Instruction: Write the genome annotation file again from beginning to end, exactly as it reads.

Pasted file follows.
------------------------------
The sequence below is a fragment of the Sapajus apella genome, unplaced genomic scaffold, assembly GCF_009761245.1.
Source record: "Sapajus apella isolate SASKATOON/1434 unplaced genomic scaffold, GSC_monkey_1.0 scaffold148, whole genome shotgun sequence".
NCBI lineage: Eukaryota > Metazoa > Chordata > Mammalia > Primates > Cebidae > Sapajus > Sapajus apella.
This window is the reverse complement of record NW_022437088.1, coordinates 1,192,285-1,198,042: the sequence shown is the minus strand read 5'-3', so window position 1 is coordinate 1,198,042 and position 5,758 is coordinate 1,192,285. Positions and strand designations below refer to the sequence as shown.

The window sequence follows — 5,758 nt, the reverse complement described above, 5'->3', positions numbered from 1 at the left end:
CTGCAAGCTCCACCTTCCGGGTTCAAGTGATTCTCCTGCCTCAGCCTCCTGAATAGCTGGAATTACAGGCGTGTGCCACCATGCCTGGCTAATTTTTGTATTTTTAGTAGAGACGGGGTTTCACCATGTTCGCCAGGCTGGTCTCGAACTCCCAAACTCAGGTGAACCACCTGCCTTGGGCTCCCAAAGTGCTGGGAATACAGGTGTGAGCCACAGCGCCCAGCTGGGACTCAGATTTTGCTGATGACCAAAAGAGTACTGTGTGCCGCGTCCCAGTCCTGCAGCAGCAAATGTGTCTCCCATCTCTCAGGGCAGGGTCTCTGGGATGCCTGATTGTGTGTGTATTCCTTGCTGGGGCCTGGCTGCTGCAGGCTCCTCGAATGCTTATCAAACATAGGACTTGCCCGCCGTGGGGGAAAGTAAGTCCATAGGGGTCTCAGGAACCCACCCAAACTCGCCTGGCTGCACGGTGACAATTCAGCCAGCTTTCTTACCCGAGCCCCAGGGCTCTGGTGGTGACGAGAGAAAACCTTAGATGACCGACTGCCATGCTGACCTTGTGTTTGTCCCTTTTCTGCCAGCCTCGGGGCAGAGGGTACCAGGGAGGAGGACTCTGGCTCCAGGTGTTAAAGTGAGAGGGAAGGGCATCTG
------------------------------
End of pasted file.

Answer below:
The sequence below is a fragment of the Sapajus apella genome, unplaced genomic scaffold, assembly GCF_009761245.1.
Source record: "Sapajus apella isolate SASKATOON/1434 unplaced genomic scaffold, GSC_monkey_1.0 scaffold148, whole genome shotgun sequence".
NCBI lineage: Eukaryota > Metazoa > Chordata > Mammalia > Primates > Cebidae > Sapajus > Sapajus apella.
This window is the reverse complement of record NW_022437088.1, coordinates 1,192,285-1,198,042: the sequence shown is the minus strand read 5'-3', so window position 1 is coordinate 1,198,042 and position 5,758 is coordinate 1,192,285. Positions and strand designations below refer to the sequence as shown.

The window sequence follows — 5,758 nt, the reverse complement described above, 5'->3', positions numbered from 1 at the left end:
CTGCAAGCTCCACCTTCCGGGTTCAAGTGATTCTCCTGCCTCAGCCTCCTGAATAGCTGGAATTACAGGCGTGTGCCACCATGCCTGGCTAATTTTTGTATTTTTAGTAGAGACGGGGTTTCACCATGTTCGCCAGGCTGGTCTCGAACTCCCAAACTCAGGTGAACCACCTGCCTTGGGCTCCCAAAGTGCTGGGAATACAGGTGTGAGCCACAGCGCCCAGCTGGGACTCAGATTTTGCTGATGACCAAAAGAGTACTGTGTGCCGCGTCCCAGTCCTGCAGCAGCAAATGTGTCTCCCATCTCTCAGGGCAGGGTCTCTGGGATGCCTGATTGTGTGTGTATTCCTTGCTGGGGCCTGGCTGCTGCAGGCTCCTCGAATGCTTATCAAACATAGGACTTGCCCGCCGTGGGGGAAAGTAAGTCCATAGGGGTCTCAGGAACCCACCCAAACTCGCCTGGCTGCACGGTGACAATTCAGCCAGCTTTCTTACCCGAGCCCCAGGGCTCTGGTGGTGACGAGAGAAAACCTTAGATGACCGACTGCCATGCTGACCTTGTGTTTGTCCCTTTTCTGCCAGCCTCGGGGCAGAGGGTACCAGGGAGGAGGACTCTGGCTCCAGGTGTTAAAGTGAGAGGGAAGGGCATCTG